The most ethical Congress EVAH. After a four year investigation looking into Rep. Alan Mollohan (D-W.Va.) using his position to secure more than $250 million in federal funding for close friends running non-profits, the Department of Justice just closed the investigation with no action.
I’m not at all convinced that Scott Brown – Republican candidate for the state’s special election to fill Ted Kennedy’s seat – will be successful, but this election proves to me the management of state-wide elections to national office has totally been turned on it’s head.
This is what it has come to. The state of California is sending dignitaries from the state’s legislature to the east coast “early and often” to demand taxpayers give more money to the Golden State. Government sponsored theft it is I tell you!
Another symptom of the disease. The Montana Reinvestment Act – funded directly by federal stimulus dollars – has provided almost $50,000 towards a project in Bozeman, Mont. to install new tennis courts in a city park.
Many Democrats are concerned about the language in the $1.2 trillion health care presented by House Speaker Nancy Pelosi (D-Calif.) that allows for a loophole – there’s that word again – to indirectly fund abortion.
All politics, are no longer local. With the coming of the information age, broadband internet and online credit card processing, we’ve entered into the blood sport of manipulating United States House and Senate races in far-away states and districts of which we have never been, nor will likely visit in the future. Is this a good thing?
With the Sound Off Sister providing legal commentary on the General Welfare clause, I thought I’d toss in my opinion since the subject is closely tied to my Symptom of the Disease series. With no doubt, the interpretation of the Spending Clause is the root of many problems we have right now. Let’s take a look at some history in reference to Article I, Section 8.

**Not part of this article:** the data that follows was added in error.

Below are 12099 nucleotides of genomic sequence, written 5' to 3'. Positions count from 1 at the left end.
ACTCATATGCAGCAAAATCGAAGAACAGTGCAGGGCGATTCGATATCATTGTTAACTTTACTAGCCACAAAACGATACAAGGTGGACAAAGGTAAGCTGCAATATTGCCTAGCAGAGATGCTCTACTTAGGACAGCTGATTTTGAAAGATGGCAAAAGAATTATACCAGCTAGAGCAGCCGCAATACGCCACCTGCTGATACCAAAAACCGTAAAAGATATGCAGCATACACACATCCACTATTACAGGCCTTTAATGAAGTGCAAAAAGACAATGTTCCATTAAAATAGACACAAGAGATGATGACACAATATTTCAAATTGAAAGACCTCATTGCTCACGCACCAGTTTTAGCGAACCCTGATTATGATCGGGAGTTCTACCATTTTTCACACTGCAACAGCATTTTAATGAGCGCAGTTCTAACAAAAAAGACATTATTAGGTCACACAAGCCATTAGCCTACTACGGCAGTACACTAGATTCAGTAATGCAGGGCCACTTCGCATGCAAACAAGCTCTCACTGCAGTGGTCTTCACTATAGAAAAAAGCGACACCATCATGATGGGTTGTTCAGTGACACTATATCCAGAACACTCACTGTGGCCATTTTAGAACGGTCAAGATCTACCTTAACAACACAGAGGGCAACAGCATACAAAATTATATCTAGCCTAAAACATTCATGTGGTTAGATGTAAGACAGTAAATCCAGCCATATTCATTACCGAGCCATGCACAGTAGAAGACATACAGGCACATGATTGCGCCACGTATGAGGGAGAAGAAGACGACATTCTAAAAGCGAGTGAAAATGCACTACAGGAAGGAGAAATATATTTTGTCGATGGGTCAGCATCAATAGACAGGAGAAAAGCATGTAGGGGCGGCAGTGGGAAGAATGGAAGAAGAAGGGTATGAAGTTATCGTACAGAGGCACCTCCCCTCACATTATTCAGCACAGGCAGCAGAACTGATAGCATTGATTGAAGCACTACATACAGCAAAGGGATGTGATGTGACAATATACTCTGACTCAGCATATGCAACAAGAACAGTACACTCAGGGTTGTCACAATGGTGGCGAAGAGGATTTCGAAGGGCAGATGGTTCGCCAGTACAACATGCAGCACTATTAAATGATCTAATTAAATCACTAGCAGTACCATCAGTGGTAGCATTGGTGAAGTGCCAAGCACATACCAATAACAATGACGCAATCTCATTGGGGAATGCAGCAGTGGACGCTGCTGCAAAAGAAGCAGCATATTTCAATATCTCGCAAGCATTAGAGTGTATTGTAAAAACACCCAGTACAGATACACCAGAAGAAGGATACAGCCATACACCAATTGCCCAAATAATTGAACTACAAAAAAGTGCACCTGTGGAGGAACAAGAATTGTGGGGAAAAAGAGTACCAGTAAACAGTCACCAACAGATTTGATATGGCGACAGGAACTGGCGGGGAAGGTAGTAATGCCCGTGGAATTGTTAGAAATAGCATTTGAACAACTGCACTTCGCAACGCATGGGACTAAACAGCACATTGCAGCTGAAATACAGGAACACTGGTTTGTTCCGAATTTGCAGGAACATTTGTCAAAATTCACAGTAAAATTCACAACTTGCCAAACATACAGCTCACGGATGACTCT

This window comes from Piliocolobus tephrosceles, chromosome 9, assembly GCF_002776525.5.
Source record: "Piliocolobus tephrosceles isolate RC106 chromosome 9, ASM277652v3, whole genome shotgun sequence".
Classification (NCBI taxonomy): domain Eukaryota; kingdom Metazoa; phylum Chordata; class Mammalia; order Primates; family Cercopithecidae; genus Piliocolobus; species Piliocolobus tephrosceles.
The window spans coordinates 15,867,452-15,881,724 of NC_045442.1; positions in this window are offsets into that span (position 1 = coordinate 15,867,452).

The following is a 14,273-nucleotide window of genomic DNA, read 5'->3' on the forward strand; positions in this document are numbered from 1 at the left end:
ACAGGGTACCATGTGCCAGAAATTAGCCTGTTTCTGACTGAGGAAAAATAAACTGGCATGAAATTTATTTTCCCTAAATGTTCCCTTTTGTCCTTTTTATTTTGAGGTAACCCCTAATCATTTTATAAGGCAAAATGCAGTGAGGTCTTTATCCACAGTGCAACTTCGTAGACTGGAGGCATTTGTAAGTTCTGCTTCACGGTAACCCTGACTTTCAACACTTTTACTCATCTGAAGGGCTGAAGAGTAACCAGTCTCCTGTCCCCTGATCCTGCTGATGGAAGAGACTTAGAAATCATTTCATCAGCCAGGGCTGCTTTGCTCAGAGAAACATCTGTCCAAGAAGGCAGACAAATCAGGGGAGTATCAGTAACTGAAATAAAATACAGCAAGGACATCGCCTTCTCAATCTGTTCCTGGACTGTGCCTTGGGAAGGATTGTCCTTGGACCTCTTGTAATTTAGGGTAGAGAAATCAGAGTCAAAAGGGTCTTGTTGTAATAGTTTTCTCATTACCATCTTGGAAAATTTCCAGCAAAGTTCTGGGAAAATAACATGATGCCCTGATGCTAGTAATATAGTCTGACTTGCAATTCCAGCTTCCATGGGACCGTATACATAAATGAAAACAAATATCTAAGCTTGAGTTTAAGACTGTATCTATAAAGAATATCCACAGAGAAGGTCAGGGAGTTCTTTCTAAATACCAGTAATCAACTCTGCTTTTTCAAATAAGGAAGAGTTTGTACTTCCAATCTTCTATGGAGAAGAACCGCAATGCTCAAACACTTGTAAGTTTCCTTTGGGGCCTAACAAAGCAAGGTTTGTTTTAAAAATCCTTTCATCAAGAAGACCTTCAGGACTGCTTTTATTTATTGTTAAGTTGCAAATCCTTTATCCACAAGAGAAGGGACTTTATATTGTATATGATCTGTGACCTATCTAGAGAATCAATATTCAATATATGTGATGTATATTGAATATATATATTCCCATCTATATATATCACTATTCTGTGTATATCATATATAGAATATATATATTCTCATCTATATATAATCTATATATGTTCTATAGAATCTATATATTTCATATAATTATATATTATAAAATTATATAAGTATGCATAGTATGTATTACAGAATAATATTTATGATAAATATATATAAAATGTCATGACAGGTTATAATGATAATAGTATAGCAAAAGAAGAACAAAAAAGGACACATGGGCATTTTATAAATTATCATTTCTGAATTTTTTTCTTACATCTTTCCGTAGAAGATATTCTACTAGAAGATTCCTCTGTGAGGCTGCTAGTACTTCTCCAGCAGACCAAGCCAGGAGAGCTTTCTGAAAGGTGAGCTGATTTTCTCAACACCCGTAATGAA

In a twist that will tick-off taxpayers, the federal government’s plan to provide tax credits to buyers of electric vehicles has turned into a boon for golf cart manufactures. The IRS allows the full credit – $4,200 to $5,500 – to be applied to electric golf carts as long as they are road-worthy. Some buyers will drive carts for two years – and get paid $2,000.
Charmaine Yoest has an interesting post about the Capps Amendment designed to set up accounting mechanisms to ensure tax dollars do not directly fund abortions. An accounting mechanism? The problem is that direct funding may be blocked, but there is no way to ensure indirect funding is not used for abortions. This is another example of a symptom of the disease.